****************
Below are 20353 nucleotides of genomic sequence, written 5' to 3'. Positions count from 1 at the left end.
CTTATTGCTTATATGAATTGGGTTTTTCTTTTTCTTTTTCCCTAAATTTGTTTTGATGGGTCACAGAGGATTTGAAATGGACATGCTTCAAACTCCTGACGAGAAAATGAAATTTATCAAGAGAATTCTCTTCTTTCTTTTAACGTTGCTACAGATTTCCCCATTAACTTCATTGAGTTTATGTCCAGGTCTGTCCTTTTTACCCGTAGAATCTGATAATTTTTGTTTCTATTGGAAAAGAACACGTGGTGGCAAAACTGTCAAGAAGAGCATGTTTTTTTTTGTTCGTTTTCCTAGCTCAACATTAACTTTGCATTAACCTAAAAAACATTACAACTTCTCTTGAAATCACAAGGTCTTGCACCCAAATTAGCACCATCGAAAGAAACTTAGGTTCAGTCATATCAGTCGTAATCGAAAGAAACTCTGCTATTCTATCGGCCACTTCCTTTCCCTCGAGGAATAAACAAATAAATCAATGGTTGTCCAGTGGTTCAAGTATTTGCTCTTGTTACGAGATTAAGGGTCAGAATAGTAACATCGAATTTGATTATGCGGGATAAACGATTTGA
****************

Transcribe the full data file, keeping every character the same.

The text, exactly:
Below are 20353 nucleotides of genomic sequence, written 5' to 3'. Positions count from 1 at the left end.
CTTATTGCTTATATGAATTGGGTTTTTCTTTTTCTTTTTCCCTAAATTTGTTTTGATGGGTCACAGAGGATTTGAAATGGACATGCTTCAAACTCCTGACGAGAAAATGAAATTTATCAAGAGAATTCTCTTCTTTCTTTTAACGTTGCTACAGATTTCCCCATTAACTTCATTGAGTTTATGTCCAGGTCTGTCCTTTTTACCCGTAGAATCTGATAATTTTTGTTTCTATTGGAAAAGAACACGTGGTGGCAAAACTGTCAAGAAGAGCATGTTTTTTTTTGTTCGTTTTCCTAGCTCAACATTAACTTTGCATTAACCTAAAAAACATTACAACTTCTCTTGAAATCACAAGGTCTTGCACCCAAATTAGCACCATCGAAAGAAACTTAGGTTCAGTCATATCAGTCGTAATCGAAAGAAACTCTGCTATTCTATCGGCCACTTCCTTTCCCTCGAGGAATAAACAAATAAATCAATGGTTGTCCAGTGGTTCAAGTATTTGCTCTTGTTACGAGATTAAGGGTCAGAATAGTAACATCGAATTTGATTATGCGGGATAAACGATTTGA